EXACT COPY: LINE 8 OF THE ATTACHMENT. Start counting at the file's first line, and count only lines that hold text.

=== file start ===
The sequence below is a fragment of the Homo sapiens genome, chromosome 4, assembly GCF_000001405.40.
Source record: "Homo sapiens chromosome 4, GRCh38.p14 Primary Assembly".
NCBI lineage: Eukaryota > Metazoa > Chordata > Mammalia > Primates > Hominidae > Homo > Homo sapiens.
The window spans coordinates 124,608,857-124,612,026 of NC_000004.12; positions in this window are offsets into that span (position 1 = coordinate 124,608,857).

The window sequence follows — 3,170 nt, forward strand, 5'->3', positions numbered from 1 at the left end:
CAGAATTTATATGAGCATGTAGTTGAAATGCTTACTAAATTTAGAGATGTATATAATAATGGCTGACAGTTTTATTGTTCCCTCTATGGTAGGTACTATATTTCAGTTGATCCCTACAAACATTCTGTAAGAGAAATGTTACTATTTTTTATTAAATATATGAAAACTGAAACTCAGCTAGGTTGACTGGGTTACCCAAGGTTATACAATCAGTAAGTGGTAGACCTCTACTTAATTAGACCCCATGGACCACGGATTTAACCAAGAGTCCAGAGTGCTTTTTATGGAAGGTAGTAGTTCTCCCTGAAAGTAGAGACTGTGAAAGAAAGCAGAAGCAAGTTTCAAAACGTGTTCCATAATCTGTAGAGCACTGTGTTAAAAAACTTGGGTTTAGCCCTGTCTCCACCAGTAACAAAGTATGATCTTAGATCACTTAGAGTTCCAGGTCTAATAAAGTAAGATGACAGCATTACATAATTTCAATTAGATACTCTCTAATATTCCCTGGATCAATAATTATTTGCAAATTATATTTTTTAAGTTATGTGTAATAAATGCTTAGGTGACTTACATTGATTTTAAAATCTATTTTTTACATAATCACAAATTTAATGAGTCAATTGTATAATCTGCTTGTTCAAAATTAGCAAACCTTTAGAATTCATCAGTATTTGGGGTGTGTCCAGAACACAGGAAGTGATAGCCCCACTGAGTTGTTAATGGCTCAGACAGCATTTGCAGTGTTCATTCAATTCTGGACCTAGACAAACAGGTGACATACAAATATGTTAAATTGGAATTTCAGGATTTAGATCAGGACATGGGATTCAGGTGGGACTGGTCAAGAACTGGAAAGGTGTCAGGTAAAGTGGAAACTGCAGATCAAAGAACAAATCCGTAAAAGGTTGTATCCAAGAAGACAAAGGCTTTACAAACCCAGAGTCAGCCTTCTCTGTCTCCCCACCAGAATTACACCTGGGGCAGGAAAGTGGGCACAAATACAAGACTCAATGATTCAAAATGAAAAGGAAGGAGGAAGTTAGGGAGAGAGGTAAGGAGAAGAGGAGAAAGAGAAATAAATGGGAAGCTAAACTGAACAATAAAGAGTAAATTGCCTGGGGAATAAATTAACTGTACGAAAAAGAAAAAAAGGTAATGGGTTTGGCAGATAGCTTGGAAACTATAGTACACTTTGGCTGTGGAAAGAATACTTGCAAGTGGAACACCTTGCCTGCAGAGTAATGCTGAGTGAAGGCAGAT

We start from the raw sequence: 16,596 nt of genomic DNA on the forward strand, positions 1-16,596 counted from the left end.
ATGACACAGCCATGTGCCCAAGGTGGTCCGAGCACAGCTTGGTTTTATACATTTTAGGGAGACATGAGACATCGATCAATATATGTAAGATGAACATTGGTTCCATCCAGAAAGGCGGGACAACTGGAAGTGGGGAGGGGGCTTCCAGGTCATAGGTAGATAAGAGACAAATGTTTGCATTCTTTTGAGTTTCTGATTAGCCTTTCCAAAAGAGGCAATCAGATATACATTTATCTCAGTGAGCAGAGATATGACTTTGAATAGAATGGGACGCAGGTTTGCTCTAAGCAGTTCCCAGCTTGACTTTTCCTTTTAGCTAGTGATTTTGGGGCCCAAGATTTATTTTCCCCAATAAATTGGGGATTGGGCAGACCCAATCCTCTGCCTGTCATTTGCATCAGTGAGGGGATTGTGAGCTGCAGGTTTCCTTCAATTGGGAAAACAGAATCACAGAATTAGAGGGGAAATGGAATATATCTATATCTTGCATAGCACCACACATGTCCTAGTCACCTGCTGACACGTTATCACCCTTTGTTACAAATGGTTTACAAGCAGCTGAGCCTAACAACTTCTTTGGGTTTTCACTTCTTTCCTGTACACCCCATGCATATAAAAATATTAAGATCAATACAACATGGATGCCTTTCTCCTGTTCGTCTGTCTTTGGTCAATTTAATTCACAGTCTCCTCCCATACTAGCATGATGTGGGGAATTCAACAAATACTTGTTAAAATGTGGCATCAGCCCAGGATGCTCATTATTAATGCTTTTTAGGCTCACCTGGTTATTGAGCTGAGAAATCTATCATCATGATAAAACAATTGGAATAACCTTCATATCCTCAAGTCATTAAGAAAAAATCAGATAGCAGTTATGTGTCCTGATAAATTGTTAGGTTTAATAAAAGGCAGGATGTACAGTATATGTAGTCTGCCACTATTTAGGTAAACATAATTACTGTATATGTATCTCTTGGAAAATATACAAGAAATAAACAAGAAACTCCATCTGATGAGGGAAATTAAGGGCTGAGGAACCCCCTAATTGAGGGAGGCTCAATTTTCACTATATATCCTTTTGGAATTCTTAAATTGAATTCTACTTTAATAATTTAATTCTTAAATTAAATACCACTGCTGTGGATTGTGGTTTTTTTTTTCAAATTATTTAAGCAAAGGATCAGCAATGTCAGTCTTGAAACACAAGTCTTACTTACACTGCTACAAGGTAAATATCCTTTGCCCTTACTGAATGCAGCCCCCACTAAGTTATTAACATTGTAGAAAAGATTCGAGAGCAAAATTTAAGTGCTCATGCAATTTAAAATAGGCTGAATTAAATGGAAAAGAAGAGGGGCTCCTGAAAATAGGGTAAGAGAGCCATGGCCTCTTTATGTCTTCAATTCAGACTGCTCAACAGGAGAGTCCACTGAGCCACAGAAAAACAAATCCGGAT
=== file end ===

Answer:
ATGACACAGCCATGTGCCCAAGGTGGTCCGAGCACAGCTTGGTTTTATACATTTTAGGGAGACATGAGACATCGATCAATATATGTAAGATGAACATTGGTTCCATCCAGAAAGGCGGGACAACTGGAAGTGGGGAGGGGGCTTCCAGGTCATAGGTAGATAAGAGACAAATGTTTGCATTCTTTTGAGTTTCTGATTAGCCTTTCCAAAAGAGGCAATCAGATATACATTTATCTCAGTGAGCAGAGATATGACTTTGAATAGAATGGGACGCAGGTTTGCTCTAAGCAGTTCCCAGCTTGACTTTTCCTTTTAGCTAGTGATTTTGGGGCCCAAGATTTATTTTCCCCAATAAATTGGGGATTGGGCAGACCCAATCCTCTGCCTGTCATTTGCATCAGTGAGGGGATTGTGAGCTGCAGGTTTCCTTCAATTGGGAAAACAGAATCACAGAATTAGAGGGGAAATGGAATATATCTATATCTTGCATAGCACCACACATGTCCTAGTCACCTGCTGACACGTTATCACCCTTTGTTACAAATGGTTTACAAGCAGCTGAGCCTAACAACTTCTTTGGGTTTTCACTTCTTTCCTGTACACCCCATGCATATAAAAATATTAAGATCAATACAACATGGATGCCTTTCTCCTGTTCGTCTGTCTTTGGTCAATTTAATTCACAGTCTCCTCCCATACTAGCATGATGTGGGGAATTCAACAAATACTTGTTAAAATGTGGCATCAGCCCAGGATGCTCATTATTAATGCTTTTTAGGCTCACCTGGTTATTGAGCTGAGAAATCTATCATCATGATAAAACAATTGGAATAACCTTCATATCCTCAAGTCATTAAGAAAAAATCAGATAGCAGTTATGTGTCCTGATAAATTGTTAGGTTTAATAAAAGGCAGGATGTACAGTATATGTAGTCTGCCACTATTTAGGTAAACATAATTACTGTATATGTATCTCTTGGAAAATATACAAGAAATAAACAAGAAACTCCATCTGATGAGGGAAATTAAGGGCTGAGGAACCCCCTAATTGAGGGAGGCTCAATTTTCACTATATATCCTTTTGGAATTCTTAAATTGAATTCTACTTTAATAATTTAATTCTTAAATTAAATACCACTGCTGTGGATTGTGGTTTTTTTTTTCAAATTATTTAAGCAAAGGATCAGCAATGTCAGTCTTGAAACACAAGTCTTACTTACACTGCTACAAGGTAAATATCCTTTGCCCTTACTGAATGCAGCCCCCACTAAGTTATTAACATTGTAGAAAAGATTCGAGAGCAAAATTTAAGTGCTCATGCAATTTAAAATAGGCTGAATTAAATGGAAAAGAAGAGGGGCTCCTGAAAATAGGGTAAGAGAGCCATGGCCTCTTTATGTCTTCAATTCAGACTGCTCAACAGGAGAGTCCACTGAGCCACAGAAAAACAAATCCGGAT